• Flush out the Demons   Our minds are never tabula rasa in conversations. It helps if you can notice what you’re dragging around: a sugar headache, an assumption you’re fixing to confirm, a flaw you’re trying to catch-in-action, a point you’re trying to prove. If you can just fleetingly be aware of these – even if you can’t flush them out – maybe you can herd them to the corner so you can listen with fewer distractions.
  • Do the Hokey Pokey   Put your whole self in. Listening is highly physical (and cognitive – see next point). Don’t sit there like a stuffed panda: Nod some. Get closer. Lean forward. Furrow the old brow if you’re confused. Engage with what your partner is telling you with an impressive array of body parts.
  • Sweat some   It’s hard work listening. Engage that pre-frontal cortex (it uses about a bagel’s worth of energy a day). If you don’t turn on the brain and think about what you’re hearing, odds are good you’ll miss 25-50% of what’s coming at you. So, reassure your partner you’re “actively listening” as the good communications experts invite us to do. This will help you to…
  • Interrupt   Sure, it can lengthen the time it will take you and your partner to hash a topic through, but you’ve already presumed incompetence on both your parts. If you want to interrupt because you’ve genuinely lost the plot and want to understand – go for it. Get their attention, jump up, lean back in your chair with a “Woa there, I think I’m getting this but you lost me when you said … can you put it another way?” But, if you want to interrupt because you want to make your point and stop understanding your partner, then don’t. In other words, interrupt to clarify not to steal the floor.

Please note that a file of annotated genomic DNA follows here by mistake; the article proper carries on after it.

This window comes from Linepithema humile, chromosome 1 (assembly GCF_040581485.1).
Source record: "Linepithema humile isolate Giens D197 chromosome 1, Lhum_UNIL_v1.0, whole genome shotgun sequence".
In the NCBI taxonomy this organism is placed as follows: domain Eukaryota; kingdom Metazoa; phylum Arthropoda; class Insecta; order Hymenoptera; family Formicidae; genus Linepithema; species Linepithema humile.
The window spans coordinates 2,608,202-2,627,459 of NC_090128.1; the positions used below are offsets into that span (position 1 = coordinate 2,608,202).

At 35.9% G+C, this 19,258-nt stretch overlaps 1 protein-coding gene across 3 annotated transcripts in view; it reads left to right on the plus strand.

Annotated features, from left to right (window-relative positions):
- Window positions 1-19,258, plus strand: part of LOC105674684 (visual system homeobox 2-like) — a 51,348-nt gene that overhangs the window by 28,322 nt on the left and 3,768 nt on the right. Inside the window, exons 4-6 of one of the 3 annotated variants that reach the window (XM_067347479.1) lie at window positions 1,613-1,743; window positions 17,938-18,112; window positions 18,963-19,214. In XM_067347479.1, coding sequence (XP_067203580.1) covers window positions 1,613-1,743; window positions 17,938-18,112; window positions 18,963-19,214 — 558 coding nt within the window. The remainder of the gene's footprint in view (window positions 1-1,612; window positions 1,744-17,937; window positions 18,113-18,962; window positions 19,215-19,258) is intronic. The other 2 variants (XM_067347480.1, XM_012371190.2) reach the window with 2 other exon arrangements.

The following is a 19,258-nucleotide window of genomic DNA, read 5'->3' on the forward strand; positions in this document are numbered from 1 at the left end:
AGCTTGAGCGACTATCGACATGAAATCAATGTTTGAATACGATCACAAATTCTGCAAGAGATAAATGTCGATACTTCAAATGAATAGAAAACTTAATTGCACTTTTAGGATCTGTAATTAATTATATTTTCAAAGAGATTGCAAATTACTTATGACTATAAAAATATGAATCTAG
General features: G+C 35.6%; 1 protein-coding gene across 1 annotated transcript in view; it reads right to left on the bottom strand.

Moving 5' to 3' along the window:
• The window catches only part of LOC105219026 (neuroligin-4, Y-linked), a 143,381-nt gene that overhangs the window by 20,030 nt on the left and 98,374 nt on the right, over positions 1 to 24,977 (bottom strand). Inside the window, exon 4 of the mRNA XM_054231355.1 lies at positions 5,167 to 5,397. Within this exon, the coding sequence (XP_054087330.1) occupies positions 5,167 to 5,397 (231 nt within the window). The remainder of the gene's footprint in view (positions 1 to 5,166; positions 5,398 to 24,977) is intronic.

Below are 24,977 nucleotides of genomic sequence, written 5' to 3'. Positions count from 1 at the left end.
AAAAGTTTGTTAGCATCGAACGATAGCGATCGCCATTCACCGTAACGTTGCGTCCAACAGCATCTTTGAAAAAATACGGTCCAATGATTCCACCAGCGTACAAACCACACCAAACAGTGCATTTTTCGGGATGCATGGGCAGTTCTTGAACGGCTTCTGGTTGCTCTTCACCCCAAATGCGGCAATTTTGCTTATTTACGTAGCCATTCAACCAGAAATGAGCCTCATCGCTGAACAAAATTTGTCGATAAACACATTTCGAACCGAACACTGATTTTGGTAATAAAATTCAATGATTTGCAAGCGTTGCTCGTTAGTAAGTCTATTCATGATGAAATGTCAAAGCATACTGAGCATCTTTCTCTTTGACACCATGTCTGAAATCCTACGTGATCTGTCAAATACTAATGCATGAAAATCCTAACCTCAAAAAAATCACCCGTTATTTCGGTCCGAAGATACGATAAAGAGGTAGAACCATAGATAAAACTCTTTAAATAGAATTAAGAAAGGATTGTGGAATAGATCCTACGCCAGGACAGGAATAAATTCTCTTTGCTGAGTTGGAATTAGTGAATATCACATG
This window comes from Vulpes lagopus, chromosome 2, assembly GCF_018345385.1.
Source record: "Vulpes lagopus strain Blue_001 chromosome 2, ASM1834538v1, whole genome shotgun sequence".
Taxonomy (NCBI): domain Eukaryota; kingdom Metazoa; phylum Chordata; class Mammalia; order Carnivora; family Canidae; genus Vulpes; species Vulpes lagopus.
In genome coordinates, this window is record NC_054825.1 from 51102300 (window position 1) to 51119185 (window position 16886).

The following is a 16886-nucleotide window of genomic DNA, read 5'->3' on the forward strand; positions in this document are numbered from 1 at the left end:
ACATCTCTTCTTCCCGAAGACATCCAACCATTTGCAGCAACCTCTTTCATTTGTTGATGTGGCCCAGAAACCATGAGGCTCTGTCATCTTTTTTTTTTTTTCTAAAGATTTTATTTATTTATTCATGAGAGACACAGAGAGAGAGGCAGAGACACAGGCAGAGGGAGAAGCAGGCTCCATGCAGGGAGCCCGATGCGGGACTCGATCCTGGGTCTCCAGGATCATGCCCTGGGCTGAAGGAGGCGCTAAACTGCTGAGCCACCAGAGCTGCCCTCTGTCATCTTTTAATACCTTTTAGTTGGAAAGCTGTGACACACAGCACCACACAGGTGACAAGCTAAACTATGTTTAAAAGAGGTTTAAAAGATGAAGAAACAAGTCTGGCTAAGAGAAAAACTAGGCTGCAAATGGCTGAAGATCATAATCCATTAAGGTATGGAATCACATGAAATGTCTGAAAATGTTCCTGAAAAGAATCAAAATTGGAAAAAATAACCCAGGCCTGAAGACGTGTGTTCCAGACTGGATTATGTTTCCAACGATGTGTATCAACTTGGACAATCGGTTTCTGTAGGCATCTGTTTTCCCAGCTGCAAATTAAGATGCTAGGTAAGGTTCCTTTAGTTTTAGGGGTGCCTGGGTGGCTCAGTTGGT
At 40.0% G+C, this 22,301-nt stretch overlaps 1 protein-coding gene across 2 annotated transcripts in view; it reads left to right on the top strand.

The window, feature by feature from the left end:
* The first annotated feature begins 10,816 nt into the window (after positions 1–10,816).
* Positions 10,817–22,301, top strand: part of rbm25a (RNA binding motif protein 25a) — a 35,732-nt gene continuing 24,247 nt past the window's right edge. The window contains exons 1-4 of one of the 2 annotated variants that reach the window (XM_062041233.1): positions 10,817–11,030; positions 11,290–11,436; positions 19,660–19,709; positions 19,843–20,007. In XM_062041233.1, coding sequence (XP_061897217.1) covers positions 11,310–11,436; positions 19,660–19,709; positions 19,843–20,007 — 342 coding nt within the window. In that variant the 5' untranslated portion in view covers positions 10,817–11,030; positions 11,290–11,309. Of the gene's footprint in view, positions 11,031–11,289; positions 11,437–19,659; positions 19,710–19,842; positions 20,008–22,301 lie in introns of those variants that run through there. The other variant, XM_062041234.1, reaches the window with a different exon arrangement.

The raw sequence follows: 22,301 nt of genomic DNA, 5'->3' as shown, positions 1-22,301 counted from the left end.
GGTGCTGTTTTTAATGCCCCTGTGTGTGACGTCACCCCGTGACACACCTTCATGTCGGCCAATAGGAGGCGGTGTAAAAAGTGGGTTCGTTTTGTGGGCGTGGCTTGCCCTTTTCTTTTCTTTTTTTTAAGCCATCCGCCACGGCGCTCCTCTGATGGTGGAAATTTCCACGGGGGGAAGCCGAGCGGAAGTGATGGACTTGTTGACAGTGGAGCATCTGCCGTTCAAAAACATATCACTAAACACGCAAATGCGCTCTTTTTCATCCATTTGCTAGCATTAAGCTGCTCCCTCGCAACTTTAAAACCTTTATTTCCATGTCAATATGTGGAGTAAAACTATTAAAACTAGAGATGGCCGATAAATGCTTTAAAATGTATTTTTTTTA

• Disagree   At some point your partner will wind down. Now, hold on tight to the idea that you do not need to agree with what they said – all you have to do is let them know that you know what they said.  Try saying “I’m not saying I agree with you – I may or may not, I’ve not thought about it yet – but I do want to be sure that I am getting things from your point of view. So, for you it’s about . . . “.  And off you go – summarizing your partners main points.
  • Common Enemy   The goal of all this week’s postings has been to help you get to know what’s going on inside of you with sufficient clarity that you can talk about it with your partner and unite together on the same side against the common enemy of disconnect-in-the-face-of-whatever-it-was-you-were-originally-fighting-about.

I would dearly love to know if any of these suggestions are helpful – or not! Thanks in advance. Gemma

“I Feel Like You Should..”

“I feel like you should…”  If this is how you’ve been talking about your feelings, it’s time to learn how to be more honest and effective.

It’s a bit like “I love you, but . . . ”

You’ve lost me at the “but”.

Sometimes, talking to people we love about things that matter is too hard to even get started. This is where emotions come in handy.

I’m blogging about emotions for two reasons.

  • Learning to notice and name what you feel helps you figure out what you need;
  • Learning to talk effectively about what you feel and need is key to great relationships.